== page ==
Also, female sex hormones (oestrogen) play a role in development of autoimmune diseases, which is manifested by the fact that RA start shortly after puberty, and often change profile during pregnancy.RA is a treatable condition. In current times, many therapeutic agents known as disease modifying antirheumatic drugs (DMARDs) with proven efficacy and acceptable safety are available in India. 60-70% patients respond to oral conventional synthetic DMARDs. Those who have refractory RA, require biologic agents which are expensive drugs.

Early diagnosis, aggressive treatment to control inflammation as fast as possible and continued physical activity is the ‘Mantra’ to treat RA. It is possible for RA patient to lead a pain free, disability free normal life but on drugs. If not treated adequately and early RA patients are at increased risk of developing cardiovascular events (myocardial infaction, angina, arrhythmia), hypertension, stroke, COPD, depression and solid malignancies. Also, there are few potentially modifiable risks factors, which can be altered resulting in reduced incidence of RA like stopping smoking, reduction of extra weight, healthy eating habits (avoid foods high in sugar salt and fat) better air quality and regular exercise Rheumatology is a sub-specialty of Medicine which deals with diagnosis and treatment of rheumatic  or non-traumatic musculoskeletal diseases .We are happy to note that specialty of Rheumatology is gaining momentum in India and has become the top choice among all well-established specialties like cardiology, neurology etc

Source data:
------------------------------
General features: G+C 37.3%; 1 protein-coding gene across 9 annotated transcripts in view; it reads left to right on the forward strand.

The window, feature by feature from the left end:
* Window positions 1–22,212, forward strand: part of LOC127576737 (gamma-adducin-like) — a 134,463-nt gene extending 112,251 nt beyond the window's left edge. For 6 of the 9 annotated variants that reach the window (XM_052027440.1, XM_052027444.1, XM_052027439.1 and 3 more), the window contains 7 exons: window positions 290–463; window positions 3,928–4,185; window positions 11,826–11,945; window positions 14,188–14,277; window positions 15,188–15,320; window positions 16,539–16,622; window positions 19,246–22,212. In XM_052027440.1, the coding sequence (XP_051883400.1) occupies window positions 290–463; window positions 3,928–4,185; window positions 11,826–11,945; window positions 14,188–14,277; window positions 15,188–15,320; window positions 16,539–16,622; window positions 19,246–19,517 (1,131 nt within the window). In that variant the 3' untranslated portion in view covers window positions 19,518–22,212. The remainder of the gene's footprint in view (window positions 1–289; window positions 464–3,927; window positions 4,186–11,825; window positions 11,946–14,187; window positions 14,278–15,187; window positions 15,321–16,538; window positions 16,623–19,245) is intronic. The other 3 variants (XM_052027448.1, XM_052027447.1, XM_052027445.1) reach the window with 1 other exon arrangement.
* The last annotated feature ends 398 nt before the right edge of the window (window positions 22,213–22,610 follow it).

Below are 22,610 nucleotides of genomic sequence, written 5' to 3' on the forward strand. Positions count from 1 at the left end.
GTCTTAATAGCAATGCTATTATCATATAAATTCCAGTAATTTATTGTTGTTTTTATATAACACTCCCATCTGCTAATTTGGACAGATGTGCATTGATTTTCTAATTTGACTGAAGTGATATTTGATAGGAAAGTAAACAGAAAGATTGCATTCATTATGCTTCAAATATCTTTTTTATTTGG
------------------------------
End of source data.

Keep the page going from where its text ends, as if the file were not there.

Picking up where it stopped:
Studies-1 A cross-sectional observational study was conducted among the adolescent school children (10-19years) from April 2018 to March 2019. Among the 101 Government schools in South Delhi 23 were Co-educational senior secondary schools where   10 schools accepted to be the part of the study.